Australia declared their first innings at 565 for five before striking early in South Africa's second innings as they seek an unlikely victory in the first Test.
Skipper Michael Clarke called a halt to Australia's huge first innings with Australia 115 runs ahead as he sought to put the world's number one team under pressure.
The move paid immediate dividends with opener Alviro Petersen dismissed for five in the second over, leaving the tourists effectively two wickets down with JP Duminy unable to bat after suffering a series-ending Achilles injury.
Australia also thought they had first-innings centurion Hashim Amla out when he chopped onto his stumps only for a review to show that James Pattinson had over-stepped for a no-ball, giving Amla a reprieve.
At lunch, South Africa had steadied at 31 for one, with skipper Graeme Smith on 17 and Amla not out seven.
Clarke earlier passed up the opportunity of another triple century when he made the declaration, leaving him unbeaten on 259 with wicketkeeper Matthew Wade 19 not out.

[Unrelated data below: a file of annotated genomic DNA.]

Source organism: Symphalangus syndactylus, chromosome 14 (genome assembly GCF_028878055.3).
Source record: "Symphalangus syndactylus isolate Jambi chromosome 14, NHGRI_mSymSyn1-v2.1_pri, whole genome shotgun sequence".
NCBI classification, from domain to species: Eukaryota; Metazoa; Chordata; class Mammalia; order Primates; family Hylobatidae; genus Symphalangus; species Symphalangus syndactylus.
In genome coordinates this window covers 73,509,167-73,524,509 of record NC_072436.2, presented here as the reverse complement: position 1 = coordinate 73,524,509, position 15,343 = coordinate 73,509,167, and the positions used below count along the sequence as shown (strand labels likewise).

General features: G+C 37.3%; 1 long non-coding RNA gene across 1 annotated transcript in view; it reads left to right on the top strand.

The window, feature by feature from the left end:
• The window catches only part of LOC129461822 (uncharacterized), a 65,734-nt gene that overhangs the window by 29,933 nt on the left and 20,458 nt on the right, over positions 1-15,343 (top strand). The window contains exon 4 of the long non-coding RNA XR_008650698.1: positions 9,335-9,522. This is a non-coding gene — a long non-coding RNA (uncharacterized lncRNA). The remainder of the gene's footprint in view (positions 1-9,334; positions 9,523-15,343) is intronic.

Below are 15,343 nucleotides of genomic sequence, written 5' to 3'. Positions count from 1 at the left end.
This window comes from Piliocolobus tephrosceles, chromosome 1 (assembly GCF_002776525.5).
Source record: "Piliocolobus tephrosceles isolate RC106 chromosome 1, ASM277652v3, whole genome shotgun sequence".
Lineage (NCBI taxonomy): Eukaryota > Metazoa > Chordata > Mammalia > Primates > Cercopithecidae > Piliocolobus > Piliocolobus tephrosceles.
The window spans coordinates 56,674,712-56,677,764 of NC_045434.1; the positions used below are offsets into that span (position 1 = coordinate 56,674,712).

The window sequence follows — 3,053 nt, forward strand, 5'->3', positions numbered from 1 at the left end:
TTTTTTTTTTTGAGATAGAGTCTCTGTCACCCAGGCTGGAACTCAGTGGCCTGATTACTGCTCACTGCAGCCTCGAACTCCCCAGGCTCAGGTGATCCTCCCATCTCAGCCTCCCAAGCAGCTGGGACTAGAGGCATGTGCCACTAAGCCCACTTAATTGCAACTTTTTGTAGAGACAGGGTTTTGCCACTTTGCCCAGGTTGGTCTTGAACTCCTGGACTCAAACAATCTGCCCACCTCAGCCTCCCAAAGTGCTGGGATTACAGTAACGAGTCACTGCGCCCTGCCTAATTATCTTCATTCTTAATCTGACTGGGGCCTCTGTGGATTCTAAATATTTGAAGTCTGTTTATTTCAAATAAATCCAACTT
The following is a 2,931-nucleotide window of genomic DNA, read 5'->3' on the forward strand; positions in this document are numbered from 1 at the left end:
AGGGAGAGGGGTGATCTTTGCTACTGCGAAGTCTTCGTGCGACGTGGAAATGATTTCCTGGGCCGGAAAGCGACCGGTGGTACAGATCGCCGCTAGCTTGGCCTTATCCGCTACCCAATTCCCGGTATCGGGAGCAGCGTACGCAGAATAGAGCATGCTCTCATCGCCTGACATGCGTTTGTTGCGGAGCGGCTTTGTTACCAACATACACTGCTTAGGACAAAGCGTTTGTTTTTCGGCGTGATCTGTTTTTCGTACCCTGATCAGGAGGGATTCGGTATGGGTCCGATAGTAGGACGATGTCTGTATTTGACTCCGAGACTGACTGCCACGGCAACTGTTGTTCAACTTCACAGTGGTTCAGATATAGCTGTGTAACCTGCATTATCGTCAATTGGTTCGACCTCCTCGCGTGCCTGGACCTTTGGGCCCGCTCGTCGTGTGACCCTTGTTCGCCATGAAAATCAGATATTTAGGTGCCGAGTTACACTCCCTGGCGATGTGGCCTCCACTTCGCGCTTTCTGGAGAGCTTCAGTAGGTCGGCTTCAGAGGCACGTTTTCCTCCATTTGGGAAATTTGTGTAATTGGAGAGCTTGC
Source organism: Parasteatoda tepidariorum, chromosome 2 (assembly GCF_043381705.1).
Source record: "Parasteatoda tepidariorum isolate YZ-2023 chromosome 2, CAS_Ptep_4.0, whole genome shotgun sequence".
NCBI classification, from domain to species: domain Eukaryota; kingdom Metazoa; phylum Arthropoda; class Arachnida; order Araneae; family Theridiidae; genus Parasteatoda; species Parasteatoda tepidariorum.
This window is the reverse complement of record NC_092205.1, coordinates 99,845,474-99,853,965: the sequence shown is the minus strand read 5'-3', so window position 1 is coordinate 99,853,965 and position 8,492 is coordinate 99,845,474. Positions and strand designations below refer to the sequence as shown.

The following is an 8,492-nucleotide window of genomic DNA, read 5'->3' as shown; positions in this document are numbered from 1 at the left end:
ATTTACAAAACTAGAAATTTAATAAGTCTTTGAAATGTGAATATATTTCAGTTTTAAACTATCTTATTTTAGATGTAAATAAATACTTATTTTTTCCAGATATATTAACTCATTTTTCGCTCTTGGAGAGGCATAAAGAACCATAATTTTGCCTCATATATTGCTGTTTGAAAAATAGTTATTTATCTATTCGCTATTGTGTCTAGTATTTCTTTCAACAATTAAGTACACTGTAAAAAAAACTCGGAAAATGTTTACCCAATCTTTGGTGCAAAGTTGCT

Clarke eclipsed England's Alastair Cook's 235 not out two years ago as the highest individual score at the Gabba. Don Bradman hit 226 at the ground in 1931.
Australia went after quick runs before the declaration. Michael Hussey had a nervy spell before clinching his 17th Test century and was out on the next ball he faced.
The senior left-hander first survived an lbw appeal from Vernon Philander on 99 after the TV umpire found the ball had first nicked his bat.
Hussey then scrambled through for a single for his hundred and almost ran out batting partner Clarke in the process. He was out to a diving catch by fielding substitute Faf du Plessis at short cover off Morne Morkel.
Hussey's 129-ball innings was the fifth century of the Gabba Test and he shared in a 228-run stand for the fifth wicket with Clarke on the batting-friendly pitch.© ANP/AFP